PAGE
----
(0,2) Mirror Symmetry and Heterotic Gromov-Witten Invariants (10w5047)


(University of Texas)

(University of Pennsylvania)

Ilarion Melnikov (Max Planck Institute for Gravitational Physics (Albert Einstein Institute))

(University of Chicago)

Eric Sharpe (Virginia Tech)


The Banff International Research Station will host the "(0,2) Mirror Symmetry and Heterotic Gromov-Witten Invariants" workshop from March 7th to March 12th, 2010.

String theory has served as a remarkable bridge builder between theoretical physics and mathematics.
The former lends to the latter new, physically motivated perspectives on difficult mathematical problems,
as well as suggests interesting new directions of research. The latter is invaluable to the former by helping
to precisely formulate and often solve problems that could not be tackled without new mathematical tools.

One of the best known of these bridges is the study of Mirror Symmetry. The origin of this subject lies
in attempts to build a four-dimensional physical world out of the ten-dimensional string theory. One way to
achieve this goal is to wrap six of the dimensions in a very small space, leaving four dimensions to span
something that resembles our universe. Many properties of the resulting four-dimensional physics are then
encoded in the geometric properties of the internal space chosen. Mirror symmetry is a remarkable property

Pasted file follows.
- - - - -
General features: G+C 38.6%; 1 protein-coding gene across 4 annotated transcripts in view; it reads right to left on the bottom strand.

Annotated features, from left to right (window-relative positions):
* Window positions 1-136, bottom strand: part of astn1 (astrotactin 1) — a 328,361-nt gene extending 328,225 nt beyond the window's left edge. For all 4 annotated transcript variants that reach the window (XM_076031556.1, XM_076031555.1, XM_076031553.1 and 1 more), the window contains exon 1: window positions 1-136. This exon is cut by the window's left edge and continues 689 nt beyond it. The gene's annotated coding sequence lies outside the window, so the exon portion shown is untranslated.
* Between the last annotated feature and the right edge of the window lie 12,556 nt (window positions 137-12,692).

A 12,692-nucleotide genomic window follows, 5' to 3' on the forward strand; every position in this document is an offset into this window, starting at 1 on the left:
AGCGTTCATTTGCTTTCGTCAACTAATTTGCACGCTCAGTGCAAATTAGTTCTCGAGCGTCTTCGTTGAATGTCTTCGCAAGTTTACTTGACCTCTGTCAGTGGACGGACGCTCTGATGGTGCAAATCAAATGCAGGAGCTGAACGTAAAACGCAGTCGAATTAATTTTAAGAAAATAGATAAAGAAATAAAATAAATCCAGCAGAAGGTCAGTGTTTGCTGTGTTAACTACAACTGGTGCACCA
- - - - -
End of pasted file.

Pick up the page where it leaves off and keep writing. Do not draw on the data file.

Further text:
that there exist pairs of topolgically distinct internal spaces M and W that lead to exactly the same four-dimensional
physics. Under this equivalence, difficult questions about the geometric properties of M wind up being equivalent
to much simpler questions about the properties of W.

This property, and details of such "mirror pairs" have received great scrutiny from mathematicians and physicists, to
the considerable advantage to both mathematics and physics. There are indications in current research that this property
may be significantly extended, leading to new developments in mathematics, as well as an improved understanding of
physical theories that resemble more closely the four-dimensional world we inhabit. The aim of this workshop is to
bring together mathematicians and physicists to attempt to formulate this extension.

The Banff International Research Station for Mathematical Innovation and Discovery (BIRS) is a collaborative Canada-US-Mexico venture that provides an environment for creative interaction as well as the exchange of ideas, knowledge, and methods within the Mathematical Sciences, with related disciplines and with industry. The research station is located at The Banff Centre in Alberta and is supported by Canada's Natural Science and Engineering Research Council (NSERC), the US National Science Foundation (NSF), Alberta's Advanced Education and Technology, and Mexico's Consejo Nacional de Ciencia y Tecnologí­a (CONACYT).